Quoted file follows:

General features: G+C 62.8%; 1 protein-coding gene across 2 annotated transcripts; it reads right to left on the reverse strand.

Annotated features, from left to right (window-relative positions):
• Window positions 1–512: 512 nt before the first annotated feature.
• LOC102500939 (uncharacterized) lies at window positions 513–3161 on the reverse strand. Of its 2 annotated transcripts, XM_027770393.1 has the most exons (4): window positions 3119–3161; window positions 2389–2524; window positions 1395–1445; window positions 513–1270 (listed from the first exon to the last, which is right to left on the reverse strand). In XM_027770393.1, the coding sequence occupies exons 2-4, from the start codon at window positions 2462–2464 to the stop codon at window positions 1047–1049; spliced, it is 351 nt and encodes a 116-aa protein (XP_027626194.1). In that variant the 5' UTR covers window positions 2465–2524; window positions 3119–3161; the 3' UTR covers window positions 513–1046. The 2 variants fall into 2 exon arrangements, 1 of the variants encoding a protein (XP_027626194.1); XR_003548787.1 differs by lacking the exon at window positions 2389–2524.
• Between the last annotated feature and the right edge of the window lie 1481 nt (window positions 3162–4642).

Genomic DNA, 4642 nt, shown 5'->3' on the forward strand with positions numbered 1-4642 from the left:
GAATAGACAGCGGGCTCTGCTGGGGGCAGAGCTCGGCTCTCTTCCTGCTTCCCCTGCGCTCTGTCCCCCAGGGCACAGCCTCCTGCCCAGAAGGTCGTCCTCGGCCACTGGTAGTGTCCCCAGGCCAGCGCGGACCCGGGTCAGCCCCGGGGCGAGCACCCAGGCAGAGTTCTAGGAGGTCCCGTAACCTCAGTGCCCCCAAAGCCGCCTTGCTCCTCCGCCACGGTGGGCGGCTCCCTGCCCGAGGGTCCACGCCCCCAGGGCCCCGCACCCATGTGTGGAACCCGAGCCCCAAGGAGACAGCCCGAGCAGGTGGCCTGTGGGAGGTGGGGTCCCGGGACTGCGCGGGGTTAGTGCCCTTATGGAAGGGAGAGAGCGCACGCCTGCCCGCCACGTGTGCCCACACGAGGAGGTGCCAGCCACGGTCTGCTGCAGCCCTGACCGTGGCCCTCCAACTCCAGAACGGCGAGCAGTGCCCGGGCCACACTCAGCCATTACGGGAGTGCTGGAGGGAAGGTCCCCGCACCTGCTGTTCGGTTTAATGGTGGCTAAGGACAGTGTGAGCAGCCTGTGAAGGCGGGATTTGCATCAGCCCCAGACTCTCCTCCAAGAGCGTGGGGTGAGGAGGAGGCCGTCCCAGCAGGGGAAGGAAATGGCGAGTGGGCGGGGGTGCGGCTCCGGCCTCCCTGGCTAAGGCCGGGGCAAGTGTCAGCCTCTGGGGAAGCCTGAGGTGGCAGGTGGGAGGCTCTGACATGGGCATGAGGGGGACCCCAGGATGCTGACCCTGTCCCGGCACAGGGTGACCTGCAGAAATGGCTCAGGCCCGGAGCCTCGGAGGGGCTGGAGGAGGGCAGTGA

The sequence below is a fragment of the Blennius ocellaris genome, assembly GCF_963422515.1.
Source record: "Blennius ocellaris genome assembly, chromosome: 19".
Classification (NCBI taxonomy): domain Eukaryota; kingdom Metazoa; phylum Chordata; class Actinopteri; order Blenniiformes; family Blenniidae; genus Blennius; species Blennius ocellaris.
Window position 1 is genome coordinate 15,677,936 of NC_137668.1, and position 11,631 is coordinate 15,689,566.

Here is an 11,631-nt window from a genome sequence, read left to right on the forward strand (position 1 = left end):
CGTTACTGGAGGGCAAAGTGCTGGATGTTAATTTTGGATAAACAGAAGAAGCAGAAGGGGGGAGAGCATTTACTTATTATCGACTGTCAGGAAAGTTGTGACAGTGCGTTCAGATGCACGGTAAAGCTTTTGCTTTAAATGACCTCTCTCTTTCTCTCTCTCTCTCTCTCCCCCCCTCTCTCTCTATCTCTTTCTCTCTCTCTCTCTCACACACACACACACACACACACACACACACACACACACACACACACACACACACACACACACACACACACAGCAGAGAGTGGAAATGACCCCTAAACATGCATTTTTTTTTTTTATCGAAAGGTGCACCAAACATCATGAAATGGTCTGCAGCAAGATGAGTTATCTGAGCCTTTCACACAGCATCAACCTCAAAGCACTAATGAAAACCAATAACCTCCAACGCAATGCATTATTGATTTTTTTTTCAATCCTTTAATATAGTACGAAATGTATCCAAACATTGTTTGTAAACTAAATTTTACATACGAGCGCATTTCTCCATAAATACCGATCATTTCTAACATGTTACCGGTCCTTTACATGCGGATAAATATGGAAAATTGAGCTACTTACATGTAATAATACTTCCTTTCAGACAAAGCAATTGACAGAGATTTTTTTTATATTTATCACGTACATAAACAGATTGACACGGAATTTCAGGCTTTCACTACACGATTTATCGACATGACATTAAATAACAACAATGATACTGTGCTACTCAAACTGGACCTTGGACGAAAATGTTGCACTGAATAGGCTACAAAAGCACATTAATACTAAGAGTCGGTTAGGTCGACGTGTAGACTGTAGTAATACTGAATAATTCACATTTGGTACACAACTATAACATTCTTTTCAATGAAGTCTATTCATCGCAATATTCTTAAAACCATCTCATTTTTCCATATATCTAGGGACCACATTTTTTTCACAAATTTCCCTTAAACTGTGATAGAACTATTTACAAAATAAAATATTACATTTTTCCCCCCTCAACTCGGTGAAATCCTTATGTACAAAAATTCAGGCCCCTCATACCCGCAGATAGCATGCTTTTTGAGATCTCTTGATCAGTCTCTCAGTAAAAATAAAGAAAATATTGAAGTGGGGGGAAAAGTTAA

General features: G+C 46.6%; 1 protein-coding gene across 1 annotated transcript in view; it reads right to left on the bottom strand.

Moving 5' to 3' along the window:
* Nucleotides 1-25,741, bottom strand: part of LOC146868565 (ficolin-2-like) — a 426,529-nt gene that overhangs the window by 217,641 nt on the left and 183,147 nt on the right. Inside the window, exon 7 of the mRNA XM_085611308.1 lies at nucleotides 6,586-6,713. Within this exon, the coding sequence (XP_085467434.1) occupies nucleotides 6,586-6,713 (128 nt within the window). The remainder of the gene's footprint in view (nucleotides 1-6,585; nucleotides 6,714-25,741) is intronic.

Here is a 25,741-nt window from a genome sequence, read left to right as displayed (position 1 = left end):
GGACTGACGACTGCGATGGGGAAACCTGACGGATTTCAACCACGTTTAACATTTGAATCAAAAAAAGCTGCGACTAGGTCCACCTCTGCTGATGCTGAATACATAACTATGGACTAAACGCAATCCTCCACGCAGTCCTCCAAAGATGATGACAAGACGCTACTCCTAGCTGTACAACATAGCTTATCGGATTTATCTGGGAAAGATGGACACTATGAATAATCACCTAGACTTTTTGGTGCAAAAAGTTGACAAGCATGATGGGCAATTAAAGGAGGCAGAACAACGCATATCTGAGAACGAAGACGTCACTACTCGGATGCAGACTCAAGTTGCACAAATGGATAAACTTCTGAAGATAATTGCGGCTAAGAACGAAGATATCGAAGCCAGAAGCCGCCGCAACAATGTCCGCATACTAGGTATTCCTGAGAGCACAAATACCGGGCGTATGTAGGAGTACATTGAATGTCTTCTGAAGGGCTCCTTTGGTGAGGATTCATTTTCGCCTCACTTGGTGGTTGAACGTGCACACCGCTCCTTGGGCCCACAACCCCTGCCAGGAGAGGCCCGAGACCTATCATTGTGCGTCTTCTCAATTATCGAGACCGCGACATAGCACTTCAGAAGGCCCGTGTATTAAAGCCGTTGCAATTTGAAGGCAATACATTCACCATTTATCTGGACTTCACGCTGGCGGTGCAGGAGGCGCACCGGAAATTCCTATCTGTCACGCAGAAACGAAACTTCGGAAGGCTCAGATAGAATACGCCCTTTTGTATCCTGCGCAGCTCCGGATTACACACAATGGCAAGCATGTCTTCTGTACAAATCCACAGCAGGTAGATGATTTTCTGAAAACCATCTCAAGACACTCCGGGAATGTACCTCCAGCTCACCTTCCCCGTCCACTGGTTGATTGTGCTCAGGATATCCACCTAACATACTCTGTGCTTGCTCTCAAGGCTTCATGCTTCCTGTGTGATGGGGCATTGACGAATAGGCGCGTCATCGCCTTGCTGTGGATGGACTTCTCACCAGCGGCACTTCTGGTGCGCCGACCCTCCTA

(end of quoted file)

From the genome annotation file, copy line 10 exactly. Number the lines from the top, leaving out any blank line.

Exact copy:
Classification (NCBI taxonomy): domain Eukaryota; kingdom Metazoa; phylum Chordata; class Actinopteri; order Blenniiformes; family Blenniidae; genus Blennius; species Blennius ocellaris.